As part of a BYOD policy, you should include password requirements such as making periodic changes. Consider SSO (single sign-on) services as well to make it easier for agents to log into the system without having to remember multiple complex access keys.

    Maintenance and Support

    How will you support employees who are using their own devices? Will you provide tech support, or have them figure that out on their own?

    You need to have a plan for when something goes wrong. For example, if an employee’s device is lost or stolen, there is a data breach, or the tech just doesn’t work as it should. You could implement powerful mobile device management solution that helps you offer remote troubleshooting to your employees.

    It’s important to have a maintenance and support plan in place so that employees feel confident using their own devices for work purposes. Otherwise, they may be reluctant to do so, which defeats the purpose of BYOD.

    Company Rights on Devices

    You need to also think about what happens when an employee leaves the company – who owns the device’s data phone number?

    Include a clear procedure guide in your BYOD policy, detailing your and the employees’ rights and responsibilities. Consult a lawyer so that your actions have a legal basis.

    The Pros and Cons of BYOD in Your Call Center

    Many factors explain why the BYOD trend has caught on in recent years. With the ubiquity of smartphones and the rise in flexible working, it’s not surprising that many companies are allowing employees to use their own devices for work purposes.

    But is BYOD right for your call center? Let’s clear up your doubts.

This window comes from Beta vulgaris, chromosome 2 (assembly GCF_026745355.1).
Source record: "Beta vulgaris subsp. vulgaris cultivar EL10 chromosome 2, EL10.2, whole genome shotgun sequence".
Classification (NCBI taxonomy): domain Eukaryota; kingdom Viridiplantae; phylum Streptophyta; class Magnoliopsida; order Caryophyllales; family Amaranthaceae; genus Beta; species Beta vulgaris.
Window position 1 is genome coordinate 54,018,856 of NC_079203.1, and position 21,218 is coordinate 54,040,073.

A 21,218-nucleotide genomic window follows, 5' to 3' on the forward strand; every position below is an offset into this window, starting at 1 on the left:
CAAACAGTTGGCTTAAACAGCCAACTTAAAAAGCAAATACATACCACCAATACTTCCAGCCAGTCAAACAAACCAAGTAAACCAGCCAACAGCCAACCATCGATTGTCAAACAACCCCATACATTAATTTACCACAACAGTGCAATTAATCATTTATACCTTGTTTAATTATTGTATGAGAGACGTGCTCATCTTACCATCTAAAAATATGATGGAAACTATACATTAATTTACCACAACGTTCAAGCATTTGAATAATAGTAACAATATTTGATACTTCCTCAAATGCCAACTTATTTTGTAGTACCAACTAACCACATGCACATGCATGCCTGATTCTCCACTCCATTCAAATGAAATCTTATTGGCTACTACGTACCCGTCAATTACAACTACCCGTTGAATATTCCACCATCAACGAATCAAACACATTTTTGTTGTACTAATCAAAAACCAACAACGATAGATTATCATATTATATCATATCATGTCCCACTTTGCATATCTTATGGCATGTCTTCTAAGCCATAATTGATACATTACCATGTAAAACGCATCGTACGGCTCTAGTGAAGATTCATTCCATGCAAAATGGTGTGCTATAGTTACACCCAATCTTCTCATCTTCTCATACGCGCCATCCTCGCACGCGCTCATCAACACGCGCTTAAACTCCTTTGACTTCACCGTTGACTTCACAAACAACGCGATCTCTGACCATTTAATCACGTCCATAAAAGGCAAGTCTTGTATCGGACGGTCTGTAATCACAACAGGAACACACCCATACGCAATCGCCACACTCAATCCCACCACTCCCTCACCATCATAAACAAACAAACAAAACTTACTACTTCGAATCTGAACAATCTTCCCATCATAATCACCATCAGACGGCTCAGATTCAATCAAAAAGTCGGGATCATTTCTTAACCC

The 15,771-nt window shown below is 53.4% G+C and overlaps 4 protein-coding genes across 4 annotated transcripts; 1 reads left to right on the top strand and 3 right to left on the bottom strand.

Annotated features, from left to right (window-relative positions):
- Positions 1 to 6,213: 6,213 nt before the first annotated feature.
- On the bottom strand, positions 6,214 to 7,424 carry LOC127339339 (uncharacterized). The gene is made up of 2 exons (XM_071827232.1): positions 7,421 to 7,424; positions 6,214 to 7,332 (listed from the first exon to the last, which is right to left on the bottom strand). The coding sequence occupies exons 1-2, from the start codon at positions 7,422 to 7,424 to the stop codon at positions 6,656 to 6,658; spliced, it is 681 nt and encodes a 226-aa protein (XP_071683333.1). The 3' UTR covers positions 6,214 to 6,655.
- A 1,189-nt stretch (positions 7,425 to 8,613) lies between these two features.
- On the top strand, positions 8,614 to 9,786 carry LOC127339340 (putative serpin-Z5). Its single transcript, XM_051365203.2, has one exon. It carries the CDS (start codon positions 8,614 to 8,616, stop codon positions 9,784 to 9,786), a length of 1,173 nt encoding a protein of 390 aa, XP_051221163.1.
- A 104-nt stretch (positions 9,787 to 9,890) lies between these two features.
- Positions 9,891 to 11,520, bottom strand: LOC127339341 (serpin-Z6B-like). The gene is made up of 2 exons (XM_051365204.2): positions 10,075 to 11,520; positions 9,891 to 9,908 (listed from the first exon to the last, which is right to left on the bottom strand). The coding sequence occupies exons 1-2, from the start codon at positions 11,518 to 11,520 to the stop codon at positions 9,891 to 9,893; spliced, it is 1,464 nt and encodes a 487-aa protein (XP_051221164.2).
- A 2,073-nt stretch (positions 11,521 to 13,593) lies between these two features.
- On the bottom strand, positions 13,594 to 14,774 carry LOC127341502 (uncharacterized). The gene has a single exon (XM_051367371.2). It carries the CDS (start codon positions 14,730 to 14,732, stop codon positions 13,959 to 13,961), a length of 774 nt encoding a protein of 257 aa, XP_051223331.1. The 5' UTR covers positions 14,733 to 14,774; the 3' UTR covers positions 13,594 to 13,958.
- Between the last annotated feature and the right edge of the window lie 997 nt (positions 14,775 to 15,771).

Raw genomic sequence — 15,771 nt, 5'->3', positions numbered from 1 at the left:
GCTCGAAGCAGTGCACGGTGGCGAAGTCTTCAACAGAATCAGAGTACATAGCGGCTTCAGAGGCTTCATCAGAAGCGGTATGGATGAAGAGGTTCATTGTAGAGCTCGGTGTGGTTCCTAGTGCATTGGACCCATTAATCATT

Call Center BYOD Pros 

    • It is often more convenient for many people to use their own devices rather than those provided by employers.
    • Employees can work on their own laptops, smartphones, or tablets that they’re already familiar with and know how to use.
    • Less training time, fewer support issues, and increased efficiency.
    • Saves companies money by eliminating the need to purchase and maintain a separate fleet of work devices.
    • Since employees can access work-related information and applications from anywhere, they can be more responsive to customer inquiries – even outside of standard business hours.
    • Helps promote a sense of trust between the company’s management and its employees. Being able to freely use their own devices for work purposes creates a more positive and collaborative work environment.

    ❗️ Call Center BYOD Cons

    • Personal devices may not be as secure as company ones. 
    • There is a higher risk of viruses and other malware being introduced to the network through employee devices.
    • Employees may be less productive if they have constant access to their personal email and social media accounts.

    How To Get Started With Implementing BYOD Today